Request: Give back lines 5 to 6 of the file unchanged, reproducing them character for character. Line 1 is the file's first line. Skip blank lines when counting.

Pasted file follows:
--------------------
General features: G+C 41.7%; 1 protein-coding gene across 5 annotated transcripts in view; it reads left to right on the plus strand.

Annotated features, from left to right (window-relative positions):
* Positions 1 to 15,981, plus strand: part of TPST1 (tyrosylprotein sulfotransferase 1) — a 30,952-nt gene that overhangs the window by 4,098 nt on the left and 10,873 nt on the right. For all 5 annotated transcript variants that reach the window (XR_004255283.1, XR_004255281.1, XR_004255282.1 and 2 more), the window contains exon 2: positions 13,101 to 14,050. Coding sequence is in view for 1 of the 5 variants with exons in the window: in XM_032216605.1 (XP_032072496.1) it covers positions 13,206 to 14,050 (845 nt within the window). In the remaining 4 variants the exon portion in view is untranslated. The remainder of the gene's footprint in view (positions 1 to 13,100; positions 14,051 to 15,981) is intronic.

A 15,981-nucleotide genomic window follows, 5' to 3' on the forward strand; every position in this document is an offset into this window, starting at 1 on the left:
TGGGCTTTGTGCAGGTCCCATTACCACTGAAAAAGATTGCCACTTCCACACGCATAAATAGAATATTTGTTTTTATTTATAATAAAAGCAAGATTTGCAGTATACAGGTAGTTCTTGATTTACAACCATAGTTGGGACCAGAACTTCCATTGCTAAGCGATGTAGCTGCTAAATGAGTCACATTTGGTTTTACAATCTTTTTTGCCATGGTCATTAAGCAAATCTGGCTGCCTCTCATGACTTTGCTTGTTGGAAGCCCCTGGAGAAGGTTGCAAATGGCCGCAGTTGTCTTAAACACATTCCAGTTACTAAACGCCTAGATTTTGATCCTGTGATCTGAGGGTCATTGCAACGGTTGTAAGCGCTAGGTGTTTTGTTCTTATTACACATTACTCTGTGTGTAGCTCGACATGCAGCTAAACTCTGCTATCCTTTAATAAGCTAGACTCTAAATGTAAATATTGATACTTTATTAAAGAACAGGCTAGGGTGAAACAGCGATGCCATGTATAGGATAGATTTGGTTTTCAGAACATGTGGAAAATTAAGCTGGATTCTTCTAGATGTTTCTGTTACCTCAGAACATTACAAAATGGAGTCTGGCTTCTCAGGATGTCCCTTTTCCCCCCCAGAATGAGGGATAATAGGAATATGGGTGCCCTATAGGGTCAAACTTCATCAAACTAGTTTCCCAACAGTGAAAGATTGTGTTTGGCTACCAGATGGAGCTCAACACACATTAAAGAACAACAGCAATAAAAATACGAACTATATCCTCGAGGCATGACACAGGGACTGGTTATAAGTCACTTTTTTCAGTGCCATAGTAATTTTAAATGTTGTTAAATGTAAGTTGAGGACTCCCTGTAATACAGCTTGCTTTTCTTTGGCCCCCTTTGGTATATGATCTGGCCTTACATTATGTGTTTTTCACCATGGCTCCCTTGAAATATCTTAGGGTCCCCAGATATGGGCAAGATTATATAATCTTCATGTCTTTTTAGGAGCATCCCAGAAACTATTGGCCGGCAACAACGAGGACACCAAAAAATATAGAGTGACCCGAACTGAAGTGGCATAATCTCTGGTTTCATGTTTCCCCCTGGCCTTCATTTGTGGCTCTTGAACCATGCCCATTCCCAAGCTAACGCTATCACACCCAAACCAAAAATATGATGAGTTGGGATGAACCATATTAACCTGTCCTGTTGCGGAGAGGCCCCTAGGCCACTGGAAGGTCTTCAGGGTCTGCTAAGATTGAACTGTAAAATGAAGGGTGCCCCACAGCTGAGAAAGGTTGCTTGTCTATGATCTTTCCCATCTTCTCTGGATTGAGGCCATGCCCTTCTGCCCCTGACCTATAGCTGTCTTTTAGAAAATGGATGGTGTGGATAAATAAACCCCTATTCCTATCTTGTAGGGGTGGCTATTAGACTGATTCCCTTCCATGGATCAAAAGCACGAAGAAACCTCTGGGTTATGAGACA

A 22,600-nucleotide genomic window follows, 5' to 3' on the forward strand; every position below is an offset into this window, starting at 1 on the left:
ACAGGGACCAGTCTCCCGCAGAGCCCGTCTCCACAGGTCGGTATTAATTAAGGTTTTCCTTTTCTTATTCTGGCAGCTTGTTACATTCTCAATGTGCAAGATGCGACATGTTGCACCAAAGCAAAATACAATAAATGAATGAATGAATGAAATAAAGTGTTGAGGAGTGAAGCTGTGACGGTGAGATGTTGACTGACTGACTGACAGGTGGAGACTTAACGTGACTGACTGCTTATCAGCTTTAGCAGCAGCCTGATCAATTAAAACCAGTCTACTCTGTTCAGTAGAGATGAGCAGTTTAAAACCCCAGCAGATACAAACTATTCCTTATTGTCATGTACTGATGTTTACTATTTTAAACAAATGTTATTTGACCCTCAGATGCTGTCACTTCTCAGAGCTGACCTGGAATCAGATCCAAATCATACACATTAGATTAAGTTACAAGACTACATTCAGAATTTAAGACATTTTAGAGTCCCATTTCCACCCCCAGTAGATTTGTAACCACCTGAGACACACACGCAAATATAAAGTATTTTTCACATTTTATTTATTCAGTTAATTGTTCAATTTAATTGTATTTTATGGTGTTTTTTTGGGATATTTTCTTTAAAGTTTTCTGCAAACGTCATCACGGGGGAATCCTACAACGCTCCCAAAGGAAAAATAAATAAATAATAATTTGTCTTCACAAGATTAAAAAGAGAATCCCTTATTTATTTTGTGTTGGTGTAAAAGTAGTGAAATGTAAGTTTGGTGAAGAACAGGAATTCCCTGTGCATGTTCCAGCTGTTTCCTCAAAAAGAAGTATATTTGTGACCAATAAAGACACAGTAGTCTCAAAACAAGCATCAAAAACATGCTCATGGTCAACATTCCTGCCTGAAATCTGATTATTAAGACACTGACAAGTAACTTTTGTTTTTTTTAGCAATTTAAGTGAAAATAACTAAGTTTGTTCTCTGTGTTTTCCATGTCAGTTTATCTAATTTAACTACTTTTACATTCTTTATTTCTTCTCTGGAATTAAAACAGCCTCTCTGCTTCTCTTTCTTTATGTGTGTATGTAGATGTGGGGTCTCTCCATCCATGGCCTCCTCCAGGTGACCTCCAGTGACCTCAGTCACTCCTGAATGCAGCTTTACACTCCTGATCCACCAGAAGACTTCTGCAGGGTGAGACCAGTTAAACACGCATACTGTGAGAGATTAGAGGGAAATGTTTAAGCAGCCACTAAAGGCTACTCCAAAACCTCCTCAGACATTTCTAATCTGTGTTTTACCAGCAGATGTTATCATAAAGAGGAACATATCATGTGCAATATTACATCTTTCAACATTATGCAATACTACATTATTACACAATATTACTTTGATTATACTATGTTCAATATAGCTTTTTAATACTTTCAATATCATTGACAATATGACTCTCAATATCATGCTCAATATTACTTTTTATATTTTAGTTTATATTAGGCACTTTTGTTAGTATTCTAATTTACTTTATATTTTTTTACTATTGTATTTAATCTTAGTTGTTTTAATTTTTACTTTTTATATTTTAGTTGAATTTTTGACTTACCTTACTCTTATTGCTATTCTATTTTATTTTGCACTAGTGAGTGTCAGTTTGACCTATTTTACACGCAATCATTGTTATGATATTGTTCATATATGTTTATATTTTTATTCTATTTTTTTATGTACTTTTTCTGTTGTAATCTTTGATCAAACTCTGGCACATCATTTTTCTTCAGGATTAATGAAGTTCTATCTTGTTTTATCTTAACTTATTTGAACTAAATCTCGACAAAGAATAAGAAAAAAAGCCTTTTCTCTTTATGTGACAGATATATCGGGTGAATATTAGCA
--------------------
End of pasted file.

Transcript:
TGGGCTTTGTGCAGGTCCCATTACCACTGAAAAAGATTGCCACTTCCACACGCATAAATAGAATATTTGTTTTTATTTATAATAAAAGCAAGATTTGCAGTATACAGGTAGTTCTTGATTTACAACCATAGTTGGGACCAGAACTTCCATTGCTAAGCGATGTAGCTGCTAAATGAGTCACATTTGGTTTTACAATCTTTTTTGCCATGGTCATTAAGCAAATCTGGCTGCCTCTCATGACTTTGCTTGTTGGAAGCCCCTGGAGAAGGTTGCAAATGGCCGCAGTTGTCTTAAACACATTCCAGTTACTAAACGCCTAGATTTTGATCCTGTGATCTGAGGGTCATTGCAACGGTTGTAAGCGCTAGGTGTTTTGTTCTTATTACACATTACTCTGTGTGTAGCTCGACATGCAGCTAAACTCTGCTATCCTTTAATAAGCTAGACTCTAAATGTAAATATTGATACTTTATTAAAGAACAGGCTAGGGTGAAACAGCGATGCCATGTATAGGATAGATTTGGTTTTCAGAACATGTGGAAAATTAAGCTGGATTCTTCTAGATGTTTCTGTTACCTCAGAACATTACAAAATGGAGTCTGGCTTCTCAGGATGTCCCTTTTCCCCCCCAGAATGAGGGATAATAGGAATATGGGTGCCCTATAGGGTCAAACTTCATCAAACTAGTTTCCCAACAGTGAAAGATTGTGTTTGGCTACCAGATGGAGCTCAACACACATTAAAGAACAACAGCAATAAAAATACGAACTATATCCTCGAGGCATGACACAGGGACTGGTTATAAGTCACTTTTTTCAGTGCCATAGTAATTTTAAATGTTGTTAAATGTAAGTTGAGGACTCCCTGTAATACAGCTTGCTTTTCTTTGGCCCCCTTTGGTATATGATCTGGCCTTACATTATGTGTTTTTCACCATGGCTCCCTTGAAATATCTTAGGGTCCCCAGATATGGGCAAGATTATATAATCTTCATGTCTTTTTAGGAGCATCCCAGAAACTATTGGCCGGCAACAACGAGGACACCAAAAAATATAGAGTGACCCGAACTGAAGTGGCATAATCTCTGGTTTCATGTTTCCCCCTGGCCTTCATTTGTGGCTCTTGAACCATGCCCATTCCCAAGCTAACGCTATCACACCCAAACCAAAAATATGATGAGTTGGGATGAACCATATTAACCTGTCCTGTTGCGGAGAGGCCCCTAGGCCACTGGAAGGTCTTCAGGGTCTGCTAAGATTGAACTGTAAAATGAAGGGTGCCCCACAGCTGAGAAAGGTTGCTTGTCTATGATCTTTCCCATCTTCTCTGGATTGAGGCCATGCCCTTCTGCCCCTGACCTATAGCTGTCTTTTAGAAAATGGATGGTGTGGATAAATAAACCCCTATTCCTATCTTGTAGGGGTGGCTATTAGACTGATTCCCTTCCATGGATCAAAAGCACGAAGAAACCTCTGGGTTATGAGACA

A 22,600-nucleotide genomic window follows, 5' to 3' on the forward strand; every position below is an offset into this window, starting at 1 on the left: